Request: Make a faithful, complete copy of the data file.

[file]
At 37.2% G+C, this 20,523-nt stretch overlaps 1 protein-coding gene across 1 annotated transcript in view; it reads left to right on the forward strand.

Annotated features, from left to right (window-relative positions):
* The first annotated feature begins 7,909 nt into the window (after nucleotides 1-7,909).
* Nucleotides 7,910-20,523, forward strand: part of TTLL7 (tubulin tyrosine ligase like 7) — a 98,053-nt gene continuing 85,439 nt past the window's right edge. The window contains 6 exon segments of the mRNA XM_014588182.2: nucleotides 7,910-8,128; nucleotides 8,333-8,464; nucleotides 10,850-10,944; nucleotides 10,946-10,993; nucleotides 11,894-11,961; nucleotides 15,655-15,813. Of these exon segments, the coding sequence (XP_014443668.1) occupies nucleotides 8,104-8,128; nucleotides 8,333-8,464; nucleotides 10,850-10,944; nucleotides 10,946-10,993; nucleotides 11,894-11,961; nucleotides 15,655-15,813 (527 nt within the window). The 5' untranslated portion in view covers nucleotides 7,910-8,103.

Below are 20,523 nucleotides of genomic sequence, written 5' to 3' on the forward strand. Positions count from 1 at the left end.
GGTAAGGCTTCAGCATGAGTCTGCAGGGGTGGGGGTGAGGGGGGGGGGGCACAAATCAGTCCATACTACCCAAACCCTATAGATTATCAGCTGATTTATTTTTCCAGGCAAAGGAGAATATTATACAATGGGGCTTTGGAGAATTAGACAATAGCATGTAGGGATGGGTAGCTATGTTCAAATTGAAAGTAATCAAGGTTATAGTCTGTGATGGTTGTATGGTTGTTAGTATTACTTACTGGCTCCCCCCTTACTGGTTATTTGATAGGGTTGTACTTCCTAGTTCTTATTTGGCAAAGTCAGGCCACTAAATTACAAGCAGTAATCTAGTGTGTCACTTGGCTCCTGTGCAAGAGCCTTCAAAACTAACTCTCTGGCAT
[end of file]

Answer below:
At 37.2% G+C, this 20,523-nt stretch overlaps 1 protein-coding gene across 1 annotated transcript in view; it reads left to right on the forward strand.

Annotated features, from left to right (window-relative positions):
* The first annotated feature begins 7,909 nt into the window (after nucleotides 1-7,909).
* Nucleotides 7,910-20,523, forward strand: part of TTLL7 (tubulin tyrosine ligase like 7) — a 98,053-nt gene continuing 85,439 nt past the window's right edge. The window contains 6 exon segments of the mRNA XM_014588182.2: nucleotides 7,910-8,128; nucleotides 8,333-8,464; nucleotides 10,850-10,944; nucleotides 10,946-10,993; nucleotides 11,894-11,961; nucleotides 15,655-15,813. Of these exon segments, the coding sequence (XP_014443668.1) occupies nucleotides 8,104-8,128; nucleotides 8,333-8,464; nucleotides 10,850-10,944; nucleotides 10,946-10,993; nucleotides 11,894-11,961; nucleotides 15,655-15,813 (527 nt within the window). The 5' untranslated portion in view covers nucleotides 7,910-8,103.

Below are 20,523 nucleotides of genomic sequence, written 5' to 3' on the forward strand. Positions count from 1 at the left end.
GGTAAGGCTTCAGCATGAGTCTGCAGGGGTGGGGGTGAGGGGGGGGGGGCACAAATCAGTCCATACTACCCAAACCCTATAGATTATCAGCTGATTTATTTTTCCAGGCAAAGGAGAATATTATACAATGGGGCTTTGGAGAATTAGACAATAGCATGTAGGGATGGGTAGCTATGTTCAAATTGAAAGTAATCAAGGTTATAGTCTGTGATGGTTGTATGGTTGTTAGTATTACTTACTGGCTCCCCCCTTACTGGTTATTTGATAGGGTTGTACTTCCTAGTTCTTATTTGGCAAAGTCAGGCCACTAAATTACAAGCAGTAATCTAGTGTGTCACTTGGCTCCTGTGCAAGAGCCTTCAAAACTAACTCTCTGGCAT